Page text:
Monday, August 4, 2014

Set up a Catholic Ministry for psychiatric patients and their families: An open letter to Archbishop William Goh

4th August 2014

Archbishop William Goh

Head of the Catholic Church in Singapore

Your Grace Archbishop William Goh,

I read your National Day Message on Singapore’s upcoming 49th birthday and I’m encouraged by the points you have raised with regards to those who are on the fringes of society – such as those with psychiatric disorders – “A nation that goes forth” (CN, August 10).

I also applaud the Roman Catholic Prison Ministry (RCPM) for the compassion and support which they offer to prison inmates; to you – Archbishop Goh and the priests that stand alongside them in their rehabilitation journey –“Archbishop celebrates Mass with prison inmates” (CN, August 10).

Undoubtedly, the support from the Catholic Church will encourage the prisoners to reflect on their past mistakes and turn over a new leaf. 

Just as prisoners are given full support by the Catholic Church, Catholics who suffer fom mental illness also deserve equal support.   I know of several Catholics who are suffering from depression and other types of mental illness; and their caregivers need a helping hand because caring for a loved suffering from mental illness is often an isolated and arduous journey.  Priests are often at a lost when dealing with psychiatric patients as the illness is complex.

For many Catholics experiencing mental illness, the church can be both a place of welcome and alienation for them as well as their caregivers.  

According to the World Health Organization (WHO) one in four people will be affected by mental illness or neurological disorders at some point in their lives.  WHO has also reported that around 450 million people currently suffer from such conditions, placing mental disorders among the leading causes of ill-health and disability – Worldwide. 

In Singapore, about 10 percent of the population or one in ten will be affected by mental illness.
Stigma, discrimination, neglect, loneliness and lack of support and understanding of mental illness prevent sufferers from seeking treatment. 

Although there is a Catholic VWO in CLARITY, the church needs to cast its net wider in order to reach out to those who feel awkward to step forward – be it for treatment or support as mental illness carries a heavy social stigma.  

To this end, I therefore urge you, Archbishop Goh to consider setting up a ministry dedicated to psychiatric patients and their families. Although it is an area that is challenging, I fervently believe that those who have walked the journey and have a passion for mental illness can help make a difference in the lives of those who are ostracized from society.  If we have a Prison Ministry, I don’t see why we cannot have a dedicated ministry to support people with mental illness.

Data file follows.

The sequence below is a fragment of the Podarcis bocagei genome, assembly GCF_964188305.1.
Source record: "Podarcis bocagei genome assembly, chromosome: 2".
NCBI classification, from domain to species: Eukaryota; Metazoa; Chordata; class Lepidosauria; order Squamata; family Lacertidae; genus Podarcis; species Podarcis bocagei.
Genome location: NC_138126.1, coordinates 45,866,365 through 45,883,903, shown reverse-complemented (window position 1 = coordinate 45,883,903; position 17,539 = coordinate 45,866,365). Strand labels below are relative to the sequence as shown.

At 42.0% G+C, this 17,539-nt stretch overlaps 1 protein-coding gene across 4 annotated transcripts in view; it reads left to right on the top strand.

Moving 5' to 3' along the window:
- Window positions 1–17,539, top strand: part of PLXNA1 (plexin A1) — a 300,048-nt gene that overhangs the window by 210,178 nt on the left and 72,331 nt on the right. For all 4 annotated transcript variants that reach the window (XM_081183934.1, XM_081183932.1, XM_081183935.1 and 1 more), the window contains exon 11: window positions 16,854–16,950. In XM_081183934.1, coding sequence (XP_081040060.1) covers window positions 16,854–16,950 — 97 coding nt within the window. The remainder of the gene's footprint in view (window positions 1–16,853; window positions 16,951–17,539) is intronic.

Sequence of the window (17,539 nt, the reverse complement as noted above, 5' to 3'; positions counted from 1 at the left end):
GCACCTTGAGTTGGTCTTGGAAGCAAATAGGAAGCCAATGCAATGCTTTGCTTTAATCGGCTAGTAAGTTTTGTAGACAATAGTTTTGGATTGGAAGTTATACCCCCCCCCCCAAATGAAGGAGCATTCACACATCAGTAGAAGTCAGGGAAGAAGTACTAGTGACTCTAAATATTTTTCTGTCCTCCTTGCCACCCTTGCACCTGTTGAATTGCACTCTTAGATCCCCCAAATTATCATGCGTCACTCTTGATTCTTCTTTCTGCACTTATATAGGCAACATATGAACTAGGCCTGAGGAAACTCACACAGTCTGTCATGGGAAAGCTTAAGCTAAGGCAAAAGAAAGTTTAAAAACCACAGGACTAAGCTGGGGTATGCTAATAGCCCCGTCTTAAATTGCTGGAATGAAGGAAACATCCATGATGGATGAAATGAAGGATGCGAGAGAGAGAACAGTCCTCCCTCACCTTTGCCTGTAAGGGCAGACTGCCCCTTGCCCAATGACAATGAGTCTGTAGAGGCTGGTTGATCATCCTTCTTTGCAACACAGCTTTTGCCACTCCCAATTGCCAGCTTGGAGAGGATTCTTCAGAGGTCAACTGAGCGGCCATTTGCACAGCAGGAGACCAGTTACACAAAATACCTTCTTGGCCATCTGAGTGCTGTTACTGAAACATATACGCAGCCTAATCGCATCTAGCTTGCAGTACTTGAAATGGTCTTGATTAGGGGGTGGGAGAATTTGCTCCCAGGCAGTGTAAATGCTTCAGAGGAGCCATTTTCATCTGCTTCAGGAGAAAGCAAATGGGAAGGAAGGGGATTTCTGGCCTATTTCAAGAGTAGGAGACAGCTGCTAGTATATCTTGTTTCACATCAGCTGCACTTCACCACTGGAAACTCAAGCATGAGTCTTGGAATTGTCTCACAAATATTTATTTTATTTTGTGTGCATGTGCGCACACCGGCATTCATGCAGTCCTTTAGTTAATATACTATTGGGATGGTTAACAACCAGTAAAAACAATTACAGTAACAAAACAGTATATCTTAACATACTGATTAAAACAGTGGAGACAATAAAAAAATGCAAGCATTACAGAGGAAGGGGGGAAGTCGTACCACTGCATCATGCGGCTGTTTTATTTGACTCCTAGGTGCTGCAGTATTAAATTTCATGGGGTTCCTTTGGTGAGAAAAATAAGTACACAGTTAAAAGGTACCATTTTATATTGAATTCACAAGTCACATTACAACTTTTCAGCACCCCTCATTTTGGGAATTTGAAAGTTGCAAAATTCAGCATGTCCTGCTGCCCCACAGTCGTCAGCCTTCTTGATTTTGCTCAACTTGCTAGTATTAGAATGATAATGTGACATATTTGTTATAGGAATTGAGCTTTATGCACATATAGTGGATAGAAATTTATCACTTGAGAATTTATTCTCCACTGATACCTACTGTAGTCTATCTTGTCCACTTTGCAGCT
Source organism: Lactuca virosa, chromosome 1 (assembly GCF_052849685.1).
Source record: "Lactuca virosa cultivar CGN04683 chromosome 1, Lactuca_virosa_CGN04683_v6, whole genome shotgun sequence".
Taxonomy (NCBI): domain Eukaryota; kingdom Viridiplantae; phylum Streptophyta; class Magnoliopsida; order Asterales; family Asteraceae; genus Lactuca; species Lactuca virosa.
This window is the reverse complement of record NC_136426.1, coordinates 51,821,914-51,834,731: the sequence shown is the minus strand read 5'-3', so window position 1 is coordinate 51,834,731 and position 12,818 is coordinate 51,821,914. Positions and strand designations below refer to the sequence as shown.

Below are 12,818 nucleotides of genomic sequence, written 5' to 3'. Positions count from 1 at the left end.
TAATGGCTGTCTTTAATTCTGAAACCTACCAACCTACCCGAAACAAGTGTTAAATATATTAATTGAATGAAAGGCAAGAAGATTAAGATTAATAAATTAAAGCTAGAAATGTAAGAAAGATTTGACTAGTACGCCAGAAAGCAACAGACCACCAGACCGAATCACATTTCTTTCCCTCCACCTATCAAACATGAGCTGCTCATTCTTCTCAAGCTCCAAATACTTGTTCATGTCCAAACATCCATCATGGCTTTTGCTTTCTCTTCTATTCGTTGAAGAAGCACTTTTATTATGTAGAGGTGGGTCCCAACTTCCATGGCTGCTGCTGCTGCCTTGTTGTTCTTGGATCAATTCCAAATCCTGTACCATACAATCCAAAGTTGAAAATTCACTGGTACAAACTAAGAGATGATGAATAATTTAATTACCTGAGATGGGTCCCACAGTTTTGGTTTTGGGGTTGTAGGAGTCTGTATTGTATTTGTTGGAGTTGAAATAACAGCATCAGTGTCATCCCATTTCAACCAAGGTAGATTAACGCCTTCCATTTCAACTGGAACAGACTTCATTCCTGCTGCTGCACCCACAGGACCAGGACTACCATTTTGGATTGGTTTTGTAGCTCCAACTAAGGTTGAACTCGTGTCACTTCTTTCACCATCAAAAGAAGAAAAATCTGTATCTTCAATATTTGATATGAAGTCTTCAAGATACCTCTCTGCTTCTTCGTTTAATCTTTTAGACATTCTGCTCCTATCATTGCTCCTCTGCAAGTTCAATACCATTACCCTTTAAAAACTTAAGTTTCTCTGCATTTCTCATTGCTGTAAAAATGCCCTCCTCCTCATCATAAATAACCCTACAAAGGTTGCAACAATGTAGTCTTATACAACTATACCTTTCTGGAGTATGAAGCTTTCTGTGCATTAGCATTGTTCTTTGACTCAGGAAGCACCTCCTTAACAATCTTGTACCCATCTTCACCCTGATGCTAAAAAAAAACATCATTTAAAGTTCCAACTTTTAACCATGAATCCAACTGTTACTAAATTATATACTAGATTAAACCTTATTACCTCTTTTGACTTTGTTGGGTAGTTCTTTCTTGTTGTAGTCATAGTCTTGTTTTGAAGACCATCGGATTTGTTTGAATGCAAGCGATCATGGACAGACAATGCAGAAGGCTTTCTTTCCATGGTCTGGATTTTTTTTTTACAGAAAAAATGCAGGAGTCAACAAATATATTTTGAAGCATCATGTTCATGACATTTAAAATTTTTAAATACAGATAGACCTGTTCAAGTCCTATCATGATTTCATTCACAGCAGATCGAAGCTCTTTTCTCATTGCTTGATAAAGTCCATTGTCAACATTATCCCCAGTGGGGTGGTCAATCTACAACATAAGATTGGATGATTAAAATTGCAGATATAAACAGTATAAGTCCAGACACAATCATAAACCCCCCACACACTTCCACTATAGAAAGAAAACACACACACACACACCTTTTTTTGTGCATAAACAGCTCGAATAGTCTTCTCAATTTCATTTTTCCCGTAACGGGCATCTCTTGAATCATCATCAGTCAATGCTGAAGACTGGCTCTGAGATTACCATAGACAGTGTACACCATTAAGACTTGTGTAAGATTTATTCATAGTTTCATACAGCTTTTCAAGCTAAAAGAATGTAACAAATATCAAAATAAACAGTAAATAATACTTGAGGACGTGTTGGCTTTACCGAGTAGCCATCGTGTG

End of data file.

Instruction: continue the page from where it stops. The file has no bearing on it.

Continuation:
Through this ministry, there could public education talks on mental disorders held in churches to raise more awareness of mental illness with caregiver sharing skills to encourage and motivate caregivers to embrace caregiving as a noble job.  Volunteers in this ministry could also visit patients in psychiatric wards and sing, pray and engage them with the love that the church advocates for every human being.   With the assistance of the nurses in psychiatric hospitals, outings can also be arranged for psychiatric patients who are receiving treatment.   

With my 40 years’ experience in caring for my late wife who coped well with schizophrenia until her untimely passing in April this year, I will be first to volunteer my services. It’s a vocation which I have a passion for.  Moreover, my journey with my wife is a good example of how Catholics can keep their marriage vows intact by “caring and loving a spouse in sickness and in health, for better or for worse.”   

May I have your response, please, Your Grace?  Thank you and I look forward to hearing from you.

Raymond Anthony Fernando

Advocate for the Mentally ill , Model Caregiver 2007 and Mental Health Champion 2010.
Volunteer with: The Institute of Mental Health (IMH), Silver Ribbon Singapore (SRS), CLUB HEAL and the Singapore Association for Mental Health (SAMH).